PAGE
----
Columbia University
2011-2012 Distinguished Lecturer
Estimating Cenozoic Atmospheric CO2 and Ocean Carbonate Chemistry

Climate variations of the Cenozoic are often thought to be driven or amplified by changes in greenhouse gas concentrations, but direct measurements can only be obtained from ice cores covering the past 800 ky. Estimating CObeyond this time requires a better understanding of Earth’s carbon reservoirs, and in particular the dynamics of the ocean carbon system. Deep-ocean drilling has recovered sediments throughout the Cenozoic Era and the chemical composition of fossil remains of marine organisms archived in those sediments allows us to gain information of past variations in ocean chemistry. However, reconstructions of past ocean conditions are only as good as our understanding of the proxies that we interpret to reflect those conditions.

Much of my research is based on the validation of chemical proxies in marine carbonates such as planktic and benthic foraminifers, and I specifically focus on the boron isotope and B/Ca proxies for seawater-pH. The observations that we have made from culture experiments with planktic foraminifers and fossil specimens from deep-ocean sediments allow us to improve paleoreconstructions beyond ice core records and to evaluate the reliability of different reconstructions through time. I will present a comparison of surface and deep ocean carbonate chemistry estimates from various time intervals of the Cenozoic, from different proxies and methods, and study similarities and differences.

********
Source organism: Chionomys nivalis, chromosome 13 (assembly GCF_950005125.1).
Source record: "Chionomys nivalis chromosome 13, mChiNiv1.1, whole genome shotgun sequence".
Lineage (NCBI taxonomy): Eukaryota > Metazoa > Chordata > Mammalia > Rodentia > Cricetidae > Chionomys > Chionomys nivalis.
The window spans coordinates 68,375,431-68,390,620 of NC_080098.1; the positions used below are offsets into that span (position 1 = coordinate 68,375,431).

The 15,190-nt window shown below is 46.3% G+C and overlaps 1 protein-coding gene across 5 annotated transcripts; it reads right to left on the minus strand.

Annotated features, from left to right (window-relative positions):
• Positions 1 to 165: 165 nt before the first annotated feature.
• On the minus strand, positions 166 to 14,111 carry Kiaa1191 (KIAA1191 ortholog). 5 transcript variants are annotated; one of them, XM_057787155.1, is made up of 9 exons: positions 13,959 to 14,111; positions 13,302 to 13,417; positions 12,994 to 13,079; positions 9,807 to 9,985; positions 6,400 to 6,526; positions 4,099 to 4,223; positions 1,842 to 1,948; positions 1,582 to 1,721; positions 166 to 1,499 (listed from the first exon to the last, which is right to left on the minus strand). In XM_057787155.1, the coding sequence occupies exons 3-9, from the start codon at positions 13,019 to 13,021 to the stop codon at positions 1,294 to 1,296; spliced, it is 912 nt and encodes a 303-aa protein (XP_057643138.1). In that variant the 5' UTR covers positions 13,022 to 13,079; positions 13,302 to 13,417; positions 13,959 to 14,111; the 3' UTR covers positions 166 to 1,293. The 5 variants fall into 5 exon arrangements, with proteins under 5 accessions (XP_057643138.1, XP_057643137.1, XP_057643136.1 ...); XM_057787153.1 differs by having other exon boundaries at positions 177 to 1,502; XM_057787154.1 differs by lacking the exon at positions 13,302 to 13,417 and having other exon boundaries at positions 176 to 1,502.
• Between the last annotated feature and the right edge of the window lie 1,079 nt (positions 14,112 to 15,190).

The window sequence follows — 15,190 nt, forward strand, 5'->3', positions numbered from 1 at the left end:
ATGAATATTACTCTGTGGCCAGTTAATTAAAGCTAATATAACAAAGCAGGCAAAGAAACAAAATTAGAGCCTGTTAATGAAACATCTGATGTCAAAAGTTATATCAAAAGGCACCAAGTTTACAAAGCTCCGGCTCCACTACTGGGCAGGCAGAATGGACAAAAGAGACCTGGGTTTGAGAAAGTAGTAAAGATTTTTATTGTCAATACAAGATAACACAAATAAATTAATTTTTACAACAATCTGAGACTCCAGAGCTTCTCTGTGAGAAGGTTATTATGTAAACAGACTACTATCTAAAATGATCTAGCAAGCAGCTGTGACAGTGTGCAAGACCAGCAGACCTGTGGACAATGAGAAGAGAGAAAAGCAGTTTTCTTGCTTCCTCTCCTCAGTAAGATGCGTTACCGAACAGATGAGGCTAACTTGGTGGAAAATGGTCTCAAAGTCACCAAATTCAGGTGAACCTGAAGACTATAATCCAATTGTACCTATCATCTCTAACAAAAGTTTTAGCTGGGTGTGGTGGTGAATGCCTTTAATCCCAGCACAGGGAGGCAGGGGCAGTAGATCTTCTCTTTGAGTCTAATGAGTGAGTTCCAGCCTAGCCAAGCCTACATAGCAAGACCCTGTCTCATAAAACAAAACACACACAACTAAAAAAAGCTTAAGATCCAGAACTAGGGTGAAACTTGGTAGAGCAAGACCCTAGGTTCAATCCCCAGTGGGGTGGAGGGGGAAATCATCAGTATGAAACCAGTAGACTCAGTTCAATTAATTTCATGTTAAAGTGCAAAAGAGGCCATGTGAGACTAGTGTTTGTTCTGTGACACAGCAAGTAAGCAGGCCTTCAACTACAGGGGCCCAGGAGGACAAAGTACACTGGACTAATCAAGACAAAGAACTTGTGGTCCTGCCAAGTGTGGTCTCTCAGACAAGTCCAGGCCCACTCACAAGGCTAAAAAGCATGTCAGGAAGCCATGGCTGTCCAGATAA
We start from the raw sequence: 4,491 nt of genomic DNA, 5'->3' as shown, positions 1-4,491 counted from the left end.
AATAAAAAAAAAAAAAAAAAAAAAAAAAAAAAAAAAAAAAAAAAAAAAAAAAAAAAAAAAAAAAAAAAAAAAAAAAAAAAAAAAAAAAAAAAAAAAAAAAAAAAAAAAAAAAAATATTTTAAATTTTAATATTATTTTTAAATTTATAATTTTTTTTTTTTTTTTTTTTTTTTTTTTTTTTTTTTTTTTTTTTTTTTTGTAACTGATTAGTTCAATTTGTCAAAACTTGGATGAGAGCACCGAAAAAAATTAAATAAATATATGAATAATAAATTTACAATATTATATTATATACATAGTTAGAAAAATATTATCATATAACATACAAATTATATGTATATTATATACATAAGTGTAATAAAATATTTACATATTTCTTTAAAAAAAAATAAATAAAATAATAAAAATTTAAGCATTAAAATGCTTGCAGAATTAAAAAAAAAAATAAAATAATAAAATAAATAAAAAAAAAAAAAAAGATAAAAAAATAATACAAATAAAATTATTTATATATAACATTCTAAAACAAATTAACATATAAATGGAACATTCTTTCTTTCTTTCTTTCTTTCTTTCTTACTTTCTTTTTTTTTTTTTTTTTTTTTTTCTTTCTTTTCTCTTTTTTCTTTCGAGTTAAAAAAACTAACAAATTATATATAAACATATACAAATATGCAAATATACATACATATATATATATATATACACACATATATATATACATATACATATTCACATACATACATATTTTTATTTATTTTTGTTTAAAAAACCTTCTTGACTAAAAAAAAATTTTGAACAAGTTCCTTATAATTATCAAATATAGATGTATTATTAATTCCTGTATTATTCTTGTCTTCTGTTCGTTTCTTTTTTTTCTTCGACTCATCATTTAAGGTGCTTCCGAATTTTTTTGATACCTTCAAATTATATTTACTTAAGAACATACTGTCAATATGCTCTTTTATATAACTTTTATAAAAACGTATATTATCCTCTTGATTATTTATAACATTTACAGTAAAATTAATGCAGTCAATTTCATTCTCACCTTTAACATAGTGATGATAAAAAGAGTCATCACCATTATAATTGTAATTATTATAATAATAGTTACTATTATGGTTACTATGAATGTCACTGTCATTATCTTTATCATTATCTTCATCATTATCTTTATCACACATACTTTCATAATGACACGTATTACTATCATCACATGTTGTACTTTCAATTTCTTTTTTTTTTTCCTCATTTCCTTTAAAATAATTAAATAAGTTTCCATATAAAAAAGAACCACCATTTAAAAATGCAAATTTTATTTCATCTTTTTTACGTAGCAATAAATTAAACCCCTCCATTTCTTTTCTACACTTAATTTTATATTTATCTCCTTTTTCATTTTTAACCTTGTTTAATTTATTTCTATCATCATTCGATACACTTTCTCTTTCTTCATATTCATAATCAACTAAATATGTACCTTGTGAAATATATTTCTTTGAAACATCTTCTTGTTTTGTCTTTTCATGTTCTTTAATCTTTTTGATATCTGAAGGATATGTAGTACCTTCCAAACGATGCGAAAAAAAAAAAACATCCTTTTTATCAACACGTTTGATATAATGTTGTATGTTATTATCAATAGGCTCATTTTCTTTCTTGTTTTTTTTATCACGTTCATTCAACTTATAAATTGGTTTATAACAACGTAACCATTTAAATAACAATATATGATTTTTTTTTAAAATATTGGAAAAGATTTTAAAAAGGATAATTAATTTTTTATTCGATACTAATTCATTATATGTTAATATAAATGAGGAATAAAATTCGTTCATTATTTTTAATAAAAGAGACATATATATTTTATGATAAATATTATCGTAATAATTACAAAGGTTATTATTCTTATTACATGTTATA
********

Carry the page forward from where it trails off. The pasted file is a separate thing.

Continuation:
Dr. Hönisch’s research relies on sediments collected by the ocean drilling programs, with emphasis on those spanning the Cenozoic era.


October 7, 2011: Case Western Reserve University
November 4, 2011: University of San Diego
January 13, 2012: University of South Florida
February 2-3, 2012: Rice University
February 2-3, 2012: University of Houston
February 24, 2012: Binghamton University, SUNY
April 30, 2012: University of New England